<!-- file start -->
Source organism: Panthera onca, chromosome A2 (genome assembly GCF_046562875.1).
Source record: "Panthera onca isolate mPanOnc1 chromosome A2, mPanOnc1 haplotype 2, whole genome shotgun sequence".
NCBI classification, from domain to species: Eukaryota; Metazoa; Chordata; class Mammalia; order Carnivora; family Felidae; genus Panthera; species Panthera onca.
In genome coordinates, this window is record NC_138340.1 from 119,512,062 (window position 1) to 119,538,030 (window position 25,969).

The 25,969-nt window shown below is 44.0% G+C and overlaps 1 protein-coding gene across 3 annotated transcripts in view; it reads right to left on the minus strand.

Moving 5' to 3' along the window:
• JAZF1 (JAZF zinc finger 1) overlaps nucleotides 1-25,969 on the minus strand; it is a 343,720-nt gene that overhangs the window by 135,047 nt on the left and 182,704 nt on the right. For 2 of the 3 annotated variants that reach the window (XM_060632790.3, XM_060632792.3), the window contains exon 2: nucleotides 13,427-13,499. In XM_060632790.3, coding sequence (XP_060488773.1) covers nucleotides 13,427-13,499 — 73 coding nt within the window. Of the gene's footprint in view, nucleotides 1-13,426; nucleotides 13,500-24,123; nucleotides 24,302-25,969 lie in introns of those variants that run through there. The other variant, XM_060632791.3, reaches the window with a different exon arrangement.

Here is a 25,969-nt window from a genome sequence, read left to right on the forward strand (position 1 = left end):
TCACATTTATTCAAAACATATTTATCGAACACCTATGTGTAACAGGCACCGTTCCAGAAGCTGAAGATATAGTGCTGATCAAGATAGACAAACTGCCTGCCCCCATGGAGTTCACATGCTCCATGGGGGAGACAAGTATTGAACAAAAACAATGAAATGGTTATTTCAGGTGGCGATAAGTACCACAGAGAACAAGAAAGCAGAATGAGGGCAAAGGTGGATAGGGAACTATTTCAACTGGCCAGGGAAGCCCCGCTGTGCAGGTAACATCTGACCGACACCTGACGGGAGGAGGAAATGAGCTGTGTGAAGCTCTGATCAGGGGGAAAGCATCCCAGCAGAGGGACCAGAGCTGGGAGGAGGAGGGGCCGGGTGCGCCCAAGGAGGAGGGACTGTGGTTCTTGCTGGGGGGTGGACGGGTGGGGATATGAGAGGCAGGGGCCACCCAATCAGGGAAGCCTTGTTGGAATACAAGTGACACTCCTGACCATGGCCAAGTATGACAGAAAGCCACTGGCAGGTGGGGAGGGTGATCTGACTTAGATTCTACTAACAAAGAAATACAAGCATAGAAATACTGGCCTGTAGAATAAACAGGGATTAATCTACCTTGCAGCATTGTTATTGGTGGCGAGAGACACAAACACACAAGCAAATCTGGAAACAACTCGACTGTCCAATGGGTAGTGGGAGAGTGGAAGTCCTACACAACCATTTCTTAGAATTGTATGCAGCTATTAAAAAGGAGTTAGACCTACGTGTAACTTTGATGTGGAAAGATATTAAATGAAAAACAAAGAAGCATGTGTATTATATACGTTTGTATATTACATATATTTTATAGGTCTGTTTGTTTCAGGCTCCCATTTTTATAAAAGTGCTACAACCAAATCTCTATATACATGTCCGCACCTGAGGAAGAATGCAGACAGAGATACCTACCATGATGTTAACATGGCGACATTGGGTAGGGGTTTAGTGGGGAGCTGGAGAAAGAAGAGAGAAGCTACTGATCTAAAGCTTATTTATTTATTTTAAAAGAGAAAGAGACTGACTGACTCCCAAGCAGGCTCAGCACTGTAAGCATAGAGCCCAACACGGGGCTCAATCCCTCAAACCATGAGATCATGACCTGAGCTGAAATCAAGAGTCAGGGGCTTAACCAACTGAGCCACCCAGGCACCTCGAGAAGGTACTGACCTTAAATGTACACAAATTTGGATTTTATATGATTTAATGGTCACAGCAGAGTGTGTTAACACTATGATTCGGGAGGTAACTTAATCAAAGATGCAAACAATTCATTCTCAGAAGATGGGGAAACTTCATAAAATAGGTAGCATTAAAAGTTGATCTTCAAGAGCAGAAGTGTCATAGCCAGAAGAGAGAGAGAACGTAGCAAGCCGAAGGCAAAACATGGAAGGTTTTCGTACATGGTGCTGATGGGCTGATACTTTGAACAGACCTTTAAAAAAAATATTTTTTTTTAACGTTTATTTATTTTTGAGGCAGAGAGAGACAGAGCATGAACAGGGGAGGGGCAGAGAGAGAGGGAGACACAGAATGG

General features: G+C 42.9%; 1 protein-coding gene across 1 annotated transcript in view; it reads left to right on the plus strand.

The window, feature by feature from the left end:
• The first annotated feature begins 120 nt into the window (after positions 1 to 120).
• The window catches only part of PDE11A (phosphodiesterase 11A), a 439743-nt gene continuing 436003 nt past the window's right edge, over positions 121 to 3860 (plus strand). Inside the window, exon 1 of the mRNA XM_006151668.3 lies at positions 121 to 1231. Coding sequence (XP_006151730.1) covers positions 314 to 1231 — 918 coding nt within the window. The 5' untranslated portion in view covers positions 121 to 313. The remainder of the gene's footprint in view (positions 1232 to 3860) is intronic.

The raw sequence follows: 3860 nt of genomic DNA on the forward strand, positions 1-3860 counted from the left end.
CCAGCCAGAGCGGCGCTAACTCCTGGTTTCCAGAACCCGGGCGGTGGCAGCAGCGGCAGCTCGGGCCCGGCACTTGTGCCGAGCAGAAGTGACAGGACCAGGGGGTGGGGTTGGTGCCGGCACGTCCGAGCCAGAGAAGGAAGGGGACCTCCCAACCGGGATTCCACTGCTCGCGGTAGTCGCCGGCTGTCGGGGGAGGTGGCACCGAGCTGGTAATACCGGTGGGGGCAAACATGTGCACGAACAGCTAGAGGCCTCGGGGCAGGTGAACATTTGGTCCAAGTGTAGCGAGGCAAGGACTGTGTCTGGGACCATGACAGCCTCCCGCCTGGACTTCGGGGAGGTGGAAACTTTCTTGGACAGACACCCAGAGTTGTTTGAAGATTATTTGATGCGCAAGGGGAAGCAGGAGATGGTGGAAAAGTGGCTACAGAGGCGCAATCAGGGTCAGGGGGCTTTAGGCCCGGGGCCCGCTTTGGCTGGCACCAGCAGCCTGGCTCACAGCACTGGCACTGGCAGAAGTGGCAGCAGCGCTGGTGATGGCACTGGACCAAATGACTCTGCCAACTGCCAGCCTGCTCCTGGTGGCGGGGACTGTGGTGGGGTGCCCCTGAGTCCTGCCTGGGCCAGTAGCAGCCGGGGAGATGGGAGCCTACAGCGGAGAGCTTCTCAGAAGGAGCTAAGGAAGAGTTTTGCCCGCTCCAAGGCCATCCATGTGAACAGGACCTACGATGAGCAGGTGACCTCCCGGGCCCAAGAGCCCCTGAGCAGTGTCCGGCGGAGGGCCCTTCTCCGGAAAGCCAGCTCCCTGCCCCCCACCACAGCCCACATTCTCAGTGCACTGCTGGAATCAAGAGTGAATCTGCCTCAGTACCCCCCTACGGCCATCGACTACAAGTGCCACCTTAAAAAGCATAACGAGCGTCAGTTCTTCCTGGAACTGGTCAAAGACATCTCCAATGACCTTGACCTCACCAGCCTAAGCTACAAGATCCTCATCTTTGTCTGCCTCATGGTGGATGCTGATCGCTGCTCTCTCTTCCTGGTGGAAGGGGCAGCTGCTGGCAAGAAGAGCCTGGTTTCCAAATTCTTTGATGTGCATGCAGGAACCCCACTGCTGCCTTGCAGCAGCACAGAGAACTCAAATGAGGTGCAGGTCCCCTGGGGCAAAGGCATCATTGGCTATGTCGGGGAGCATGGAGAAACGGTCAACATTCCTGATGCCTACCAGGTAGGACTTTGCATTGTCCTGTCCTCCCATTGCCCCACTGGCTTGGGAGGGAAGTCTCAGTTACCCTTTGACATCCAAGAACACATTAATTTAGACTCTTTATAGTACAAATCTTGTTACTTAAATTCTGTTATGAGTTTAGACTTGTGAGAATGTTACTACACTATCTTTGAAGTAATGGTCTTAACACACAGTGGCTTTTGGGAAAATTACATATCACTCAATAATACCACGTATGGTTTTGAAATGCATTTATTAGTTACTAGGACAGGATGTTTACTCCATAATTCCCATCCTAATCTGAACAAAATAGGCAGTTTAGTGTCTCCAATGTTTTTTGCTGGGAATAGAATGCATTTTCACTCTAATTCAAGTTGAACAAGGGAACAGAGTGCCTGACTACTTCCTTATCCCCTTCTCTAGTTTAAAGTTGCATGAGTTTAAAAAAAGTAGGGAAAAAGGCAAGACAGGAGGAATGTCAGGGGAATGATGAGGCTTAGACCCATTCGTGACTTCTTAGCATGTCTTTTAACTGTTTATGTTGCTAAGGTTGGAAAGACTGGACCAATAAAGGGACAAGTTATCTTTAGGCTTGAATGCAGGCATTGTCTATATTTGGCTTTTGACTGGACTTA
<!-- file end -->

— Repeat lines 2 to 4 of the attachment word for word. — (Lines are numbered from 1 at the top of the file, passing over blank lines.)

Source record: "Panthera onca isolate mPanOnc1 chromosome A2, mPanOnc1 haplotype 2, whole genome shotgun sequence".
NCBI classification, from domain to species: Eukaryota; Metazoa; Chordata; class Mammalia; order Carnivora; family Felidae; genus Panthera; species Panthera onca.
In genome coordinates, this window is record NC_138340.1 from 119,512,062 (window position 1) to 119,538,030 (window position 25,969).